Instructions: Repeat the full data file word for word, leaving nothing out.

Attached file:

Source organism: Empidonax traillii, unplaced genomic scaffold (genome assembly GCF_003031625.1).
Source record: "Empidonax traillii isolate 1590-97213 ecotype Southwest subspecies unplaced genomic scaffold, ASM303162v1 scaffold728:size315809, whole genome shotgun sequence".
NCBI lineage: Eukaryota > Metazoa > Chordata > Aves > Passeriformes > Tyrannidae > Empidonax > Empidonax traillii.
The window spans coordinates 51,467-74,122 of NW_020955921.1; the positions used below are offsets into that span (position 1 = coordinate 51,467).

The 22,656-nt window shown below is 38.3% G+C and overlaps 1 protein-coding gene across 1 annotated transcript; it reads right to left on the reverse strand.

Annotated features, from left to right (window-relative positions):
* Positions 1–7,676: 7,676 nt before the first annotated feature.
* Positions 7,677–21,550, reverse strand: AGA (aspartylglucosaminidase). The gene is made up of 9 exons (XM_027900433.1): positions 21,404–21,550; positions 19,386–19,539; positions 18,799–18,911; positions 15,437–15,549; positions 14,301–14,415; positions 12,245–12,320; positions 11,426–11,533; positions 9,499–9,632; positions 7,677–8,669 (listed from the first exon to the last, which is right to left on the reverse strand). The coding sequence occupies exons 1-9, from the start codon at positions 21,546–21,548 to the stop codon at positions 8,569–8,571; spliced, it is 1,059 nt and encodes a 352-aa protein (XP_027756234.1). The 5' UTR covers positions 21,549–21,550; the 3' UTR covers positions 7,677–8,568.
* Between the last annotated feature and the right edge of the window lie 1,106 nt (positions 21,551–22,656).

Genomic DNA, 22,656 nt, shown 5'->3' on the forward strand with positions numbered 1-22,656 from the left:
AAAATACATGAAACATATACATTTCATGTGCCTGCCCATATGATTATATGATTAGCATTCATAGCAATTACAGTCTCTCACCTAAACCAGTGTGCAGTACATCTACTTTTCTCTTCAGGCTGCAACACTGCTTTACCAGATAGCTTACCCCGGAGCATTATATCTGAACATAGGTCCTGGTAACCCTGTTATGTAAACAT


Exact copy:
Source organism: Empidonax traillii, unplaced genomic scaffold (genome assembly GCF_003031625.1).
Source record: "Empidonax traillii isolate 1590-97213 ecotype Southwest subspecies unplaced genomic scaffold, ASM303162v1 scaffold728:size315809, whole genome shotgun sequence".
NCBI lineage: Eukaryota > Metazoa > Chordata > Aves > Passeriformes > Tyrannidae > Empidonax > Empidonax traillii.
The window spans coordinates 51,467-74,122 of NW_020955921.1; the positions used below are offsets into that span (position 1 = coordinate 51,467).

The 22,656-nt window shown below is 38.3% G+C and overlaps 1 protein-coding gene across 1 annotated transcript; it reads right to left on the reverse strand.

Annotated features, from left to right (window-relative positions):
* Positions 1–7,676: 7,676 nt before the first annotated feature.
* Positions 7,677–21,550, reverse strand: AGA (aspartylglucosaminidase). The gene is made up of 9 exons (XM_027900433.1): positions 21,404–21,550; positions 19,386–19,539; positions 18,799–18,911; positions 15,437–15,549; positions 14,301–14,415; positions 12,245–12,320; positions 11,426–11,533; positions 9,499–9,632; positions 7,677–8,669 (listed from the first exon to the last, which is right to left on the reverse strand). The coding sequence occupies exons 1-9, from the start codon at positions 21,546–21,548 to the stop codon at positions 8,569–8,571; spliced, it is 1,059 nt and encodes a 352-aa protein (XP_027756234.1). The 5' UTR covers positions 21,549–21,550; the 3' UTR covers positions 7,677–8,568.
* Between the last annotated feature and the right edge of the window lie 1,106 nt (positions 21,551–22,656).

Genomic DNA, 22,656 nt, shown 5'->3' on the forward strand with positions numbered 1-22,656 from the left:
AAAATACATGAAACATATACATTTCATGTGCCTGCCCATATGATTATATGATTAGCATTCATAGCAATTACAGTCTCTCACCTAAACCAGTGTGCAGTACATCTACTTTTCTCTTCAGGCTGCAACACTGCTTTACCAGATAGCTTACCCCGGAGCATTATATCTGAACATAGGTCCTGGTAACCCTGTTATGTAAACAT